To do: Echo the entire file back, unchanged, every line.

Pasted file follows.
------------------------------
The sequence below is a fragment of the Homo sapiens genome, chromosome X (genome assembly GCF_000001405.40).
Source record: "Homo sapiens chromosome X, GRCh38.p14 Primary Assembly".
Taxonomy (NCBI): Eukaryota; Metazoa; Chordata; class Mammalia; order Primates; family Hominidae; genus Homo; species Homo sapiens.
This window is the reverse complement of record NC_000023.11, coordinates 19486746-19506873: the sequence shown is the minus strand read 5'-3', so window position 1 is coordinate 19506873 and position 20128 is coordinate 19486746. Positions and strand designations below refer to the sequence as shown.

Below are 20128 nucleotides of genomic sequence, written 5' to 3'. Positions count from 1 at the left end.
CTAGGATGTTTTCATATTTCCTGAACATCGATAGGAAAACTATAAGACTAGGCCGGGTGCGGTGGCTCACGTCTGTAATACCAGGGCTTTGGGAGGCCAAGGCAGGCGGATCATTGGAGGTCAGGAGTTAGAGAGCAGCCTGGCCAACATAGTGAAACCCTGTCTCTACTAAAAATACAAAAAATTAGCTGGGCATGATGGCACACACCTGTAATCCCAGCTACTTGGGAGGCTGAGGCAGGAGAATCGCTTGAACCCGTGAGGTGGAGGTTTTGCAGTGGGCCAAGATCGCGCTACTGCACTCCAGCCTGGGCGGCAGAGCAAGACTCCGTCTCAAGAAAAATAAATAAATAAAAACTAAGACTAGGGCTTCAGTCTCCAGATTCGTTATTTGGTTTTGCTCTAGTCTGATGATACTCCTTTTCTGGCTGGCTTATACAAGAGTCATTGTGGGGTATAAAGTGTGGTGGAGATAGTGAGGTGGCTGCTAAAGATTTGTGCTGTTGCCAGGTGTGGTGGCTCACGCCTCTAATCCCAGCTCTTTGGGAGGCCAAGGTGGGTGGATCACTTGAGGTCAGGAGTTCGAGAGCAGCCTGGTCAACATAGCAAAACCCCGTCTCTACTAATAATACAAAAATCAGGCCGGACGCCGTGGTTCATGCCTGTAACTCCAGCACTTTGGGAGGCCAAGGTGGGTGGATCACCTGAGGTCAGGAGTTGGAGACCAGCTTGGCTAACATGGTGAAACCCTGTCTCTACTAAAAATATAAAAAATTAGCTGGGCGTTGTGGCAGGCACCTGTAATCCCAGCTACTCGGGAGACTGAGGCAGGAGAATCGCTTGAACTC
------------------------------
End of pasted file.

The sequence below is a fragment of the Homo sapiens genome, chromosome X (genome assembly GCF_000001405.40).
Source record: "Homo sapiens chromosome X, GRCh38.p14 Primary Assembly".
Taxonomy (NCBI): Eukaryota; Metazoa; Chordata; class Mammalia; order Primates; family Hominidae; genus Homo; species Homo sapiens.
This window is the reverse complement of record NC_000023.11, coordinates 19486746-19506873: the sequence shown is the minus strand read 5'-3', so window position 1 is coordinate 19506873 and position 20128 is coordinate 19486746. Positions and strand designations below refer to the sequence as shown.

Below are 20128 nucleotides of genomic sequence, written 5' to 3'. Positions count from 1 at the left end.
CTAGGATGTTTTCATATTTCCTGAACATCGATAGGAAAACTATAAGACTAGGCCGGGTGCGGTGGCTCACGTCTGTAATACCAGGGCTTTGGGAGGCCAAGGCAGGCGGATCATTGGAGGTCAGGAGTTAGAGAGCAGCCTGGCCAACATAGTGAAACCCTGTCTCTACTAAAAATACAAAAAATTAGCTGGGCATGATGGCACACACCTGTAATCCCAGCTACTTGGGAGGCTGAGGCAGGAGAATCGCTTGAACCCGTGAGGTGGAGGTTTTGCAGTGGGCCAAGATCGCGCTACTGCACTCCAGCCTGGGCGGCAGAGCAAGACTCCGTCTCAAGAAAAATAAATAAATAAAAACTAAGACTAGGGCTTCAGTCTCCAGATTCGTTATTTGGTTTTGCTCTAGTCTGATGATACTCCTTTTCTGGCTGGCTTATACAAGAGTCATTGTGGGGTATAAAGTGTGGTGGAGATAGTGAGGTGGCTGCTAAAGATTTGTGCTGTTGCCAGGTGTGGTGGCTCACGCCTCTAATCCCAGCTCTTTGGGAGGCCAAGGTGGGTGGATCACTTGAGGTCAGGAGTTCGAGAGCAGCCTGGTCAACATAGCAAAACCCCGTCTCTACTAATAATACAAAAATCAGGCCGGACGCCGTGGTTCATGCCTGTAACTCCAGCACTTTGGGAGGCCAAGGTGGGTGGATCACCTGAGGTCAGGAGTTGGAGACCAGCTTGGCTAACATGGTGAAACCCTGTCTCTACTAAAAATATAAAAAATTAGCTGGGCGTTGTGGCAGGCACCTGTAATCCCAGCTACTCGGGAGACTGAGGCAGGAGAATCGCTTGAACTC